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Unfortunately, it is often easier to recognize the benefits of proper estate planning in situations where it wasn’t done. Planning one’s estate is actually a personal organization exercise. The fallout from failure to do so properly is demonstrated in the case of famed singer, Aretha Franklin’s, estate, recently reported in the New York Times. Here are just a few reflections about the recent court case which decided that four pages in a notebook written by the singer in 2014 and found in her couch are Aretha Franklin’s true last Will:

1.       The Court correctly considered the singer’s intention in writing the disputed documents. If she intended that the document found in the couch be followed as her Will, why did she leave it in the couch where it was unlikely that anyone would find it???

2.       Four years of family conflict and tension. Clear planning, perhaps with a lawyer-drafted Will, known location of that Will, and a family meeting to explain any wishes and instructions left in the Will, had a much greater chance of preserving family harmony.

3.       Having no Will or an improperly drafted one can mean that an Estate Trustee (i.e. Executor) has not been appointed to administer the estate. In Ontario, a probate court must officially appoint someone in that case. The cousin who had reportedly been selected by Franklin’s children to act as the estate’s personal representative when it was believed that Franklin did not leave a Will, eventually resigned because of the rift in the family.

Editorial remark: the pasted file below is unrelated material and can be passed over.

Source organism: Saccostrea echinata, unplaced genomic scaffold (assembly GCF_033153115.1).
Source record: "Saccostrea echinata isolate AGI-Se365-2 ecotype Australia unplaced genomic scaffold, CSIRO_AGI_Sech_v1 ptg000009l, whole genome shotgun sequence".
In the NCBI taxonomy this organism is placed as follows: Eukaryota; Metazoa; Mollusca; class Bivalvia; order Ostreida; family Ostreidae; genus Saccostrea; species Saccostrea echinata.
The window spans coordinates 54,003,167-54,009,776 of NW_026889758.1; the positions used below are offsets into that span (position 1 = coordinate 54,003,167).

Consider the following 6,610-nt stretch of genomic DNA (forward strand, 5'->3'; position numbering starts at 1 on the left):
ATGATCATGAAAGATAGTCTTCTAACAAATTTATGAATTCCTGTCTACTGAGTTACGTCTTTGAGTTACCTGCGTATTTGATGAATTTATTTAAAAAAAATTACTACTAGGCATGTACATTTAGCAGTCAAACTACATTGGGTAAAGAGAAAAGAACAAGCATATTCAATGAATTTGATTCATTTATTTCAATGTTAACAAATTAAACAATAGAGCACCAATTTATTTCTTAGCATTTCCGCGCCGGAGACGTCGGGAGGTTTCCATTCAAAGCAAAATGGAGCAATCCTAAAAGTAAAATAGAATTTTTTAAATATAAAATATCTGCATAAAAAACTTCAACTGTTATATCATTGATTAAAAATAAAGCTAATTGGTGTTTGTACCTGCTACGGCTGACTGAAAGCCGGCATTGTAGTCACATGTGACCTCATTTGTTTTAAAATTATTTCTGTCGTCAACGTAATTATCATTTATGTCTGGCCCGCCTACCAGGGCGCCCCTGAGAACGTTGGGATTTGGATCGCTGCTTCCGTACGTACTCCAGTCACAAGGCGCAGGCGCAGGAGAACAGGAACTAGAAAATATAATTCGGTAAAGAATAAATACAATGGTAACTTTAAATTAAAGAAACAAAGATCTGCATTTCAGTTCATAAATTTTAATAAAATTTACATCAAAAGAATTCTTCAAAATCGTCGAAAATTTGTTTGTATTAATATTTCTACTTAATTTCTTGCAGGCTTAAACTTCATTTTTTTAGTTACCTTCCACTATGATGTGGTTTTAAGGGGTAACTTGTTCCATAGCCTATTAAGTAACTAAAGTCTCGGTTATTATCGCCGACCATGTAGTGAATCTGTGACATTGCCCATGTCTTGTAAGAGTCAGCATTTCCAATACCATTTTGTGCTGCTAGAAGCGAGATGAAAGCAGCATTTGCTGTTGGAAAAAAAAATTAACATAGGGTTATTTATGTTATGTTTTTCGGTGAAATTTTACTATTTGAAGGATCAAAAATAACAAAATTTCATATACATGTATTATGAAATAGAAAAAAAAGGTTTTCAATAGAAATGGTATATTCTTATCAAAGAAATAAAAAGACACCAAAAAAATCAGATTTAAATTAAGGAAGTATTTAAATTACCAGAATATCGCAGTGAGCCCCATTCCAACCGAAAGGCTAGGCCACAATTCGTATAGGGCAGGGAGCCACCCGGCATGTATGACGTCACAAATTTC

4.       If there is a possibility that the Will instructions will cause family disharmony, it is wise to involve a lawyer proficient in estates law to help manage and guard against the potential for an estate dispute. What were the clues that there may be estate litigation, including to interpret the documents that were eventually found?

a.   First, the two handwritten documents have different instructions, and it is not clear whether she intended the later one to revoke and replace the first one.

b.    Second, the types of assets in the estate and the way they’re divided also have the potential for dispute. Gifts of personal property like cars, furs, paintings, etc. may have sentimental value; on the other hand, they may not be valuable enough in the eyes of the recipient(s), especially when compared to monetary legacies to be received by other parties.

c.    Third, the estate has a big tax bill that should be considered during planning.  

d.  Fourth, Franklin’s first child, Clarence, reportedly has a mental illness, such that professional estate planning may have been helpful and warranted. Thankfully, the sons all agreed to support him, but what if they didn’t? The declared Will apparently doesn’t force them to do so.


This list of issues is not exhaustive.  If your personal circumstances entail any of these issues, feel free to contact us using the Request Consultation button located on any of our website pages.



Andrea Kelly, Lawyer, has extensive experience in wills, trusts, powers of attorney and estate administration matters.  She provides clients with a high standard of timely professionalism and expertise, incorporating a very thorough fact-finding process.  This is quite often enlightening for her clients and facilitates individually tailored services.  If you would like to know more, feel free to use the Request Consultation button at the top of this page or read Andrea’s bio.


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